Patterns of partners' abusive behaviors as reported by Latina and non-Latina survivors
Article first published online: 29 JAN 2009
© 2009 Wiley-Liss, Inc.
Journal of Community Psychology
Volume 37, Issue 2, pages 156–170, March 2009
How to Cite
Glass, N., Perrin, N., Hanson, G., Mankowski, E., Bloom, T. and Campbell, J. (2009), Patterns of partners' abusive behaviors as reported by Latina and non-Latina survivors. J. Community Psychol., 37: 156–170. doi: 10.1002/jcop.20286
- Issue published online: 29 JAN 2009
- Article first published online: 29 JAN 2009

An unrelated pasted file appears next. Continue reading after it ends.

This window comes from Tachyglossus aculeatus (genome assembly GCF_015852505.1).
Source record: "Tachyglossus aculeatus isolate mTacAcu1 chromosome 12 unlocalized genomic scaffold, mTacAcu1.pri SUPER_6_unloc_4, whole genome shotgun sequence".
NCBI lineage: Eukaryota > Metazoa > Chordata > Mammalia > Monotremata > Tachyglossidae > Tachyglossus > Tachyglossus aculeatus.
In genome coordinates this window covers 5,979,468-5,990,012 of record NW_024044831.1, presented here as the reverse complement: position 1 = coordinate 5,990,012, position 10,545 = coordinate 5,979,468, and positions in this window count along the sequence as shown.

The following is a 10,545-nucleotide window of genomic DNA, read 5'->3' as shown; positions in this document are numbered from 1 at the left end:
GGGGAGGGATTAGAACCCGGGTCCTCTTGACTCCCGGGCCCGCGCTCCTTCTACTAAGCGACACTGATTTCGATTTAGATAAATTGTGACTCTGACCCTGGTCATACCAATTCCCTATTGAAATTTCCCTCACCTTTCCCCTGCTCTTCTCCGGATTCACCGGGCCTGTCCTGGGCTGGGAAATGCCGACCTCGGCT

This study builds on the existing knowledge of risk factors for lethal intimate partner violence (IPV) and typologies of IPV abusers by exploring patterns of abusive partners' behaviors among known risk factors for intimate partner femicide (i.e., murder of women) and determines if groups of survivors with similar patterns of abusive behaviors exist. The common patterns are then examined for differences among Latina and non-Latina survivors. Face-to-face interviews were conducted with adult English- and Spanish-speaking survivors of past-year physical and/or sexual IPV using a validated risk assessment instrument, the Danger Assessment (DA) Questionnaire. Two-hundred nine IPV survivors participated, 55% Latina. Unique patterns of abusive behaviors perpetrated by an intimate partner or ex-partner across known risk factors for lethal violence were reported. The patterns clustered into five distinct groups: extreme abuser, physical and sexual violence/controlling abuser, forced sex/controlling abuser, threat/controlling abuser, and low-level tactics abuser. Latina and non-Latina survivors reported mean DA scores (13.0 vs. 18.5, respectively) that place them within the “increased danger” and “extreme danger” level, respectively, for lethal violence by an abusive partner. Although both groups were in extreme danger on average, the patterns of abusive behaviors differed. Latina women were more likely to characterize their partner as using forced sex to control the relationship, whereas non-Latina women were more likely to characterize the use of all types of abusive behaviors (i.e., extreme abuser) or threats to kill them (i.e., threat/controlling abuser) to control the relationship. The findings of this study can be used to develop effective individualized safety plans that include culturally and linguistically competent strategies to reduce violence-related morbidity and mortality. © 2009 Wiley Periodicals, Inc.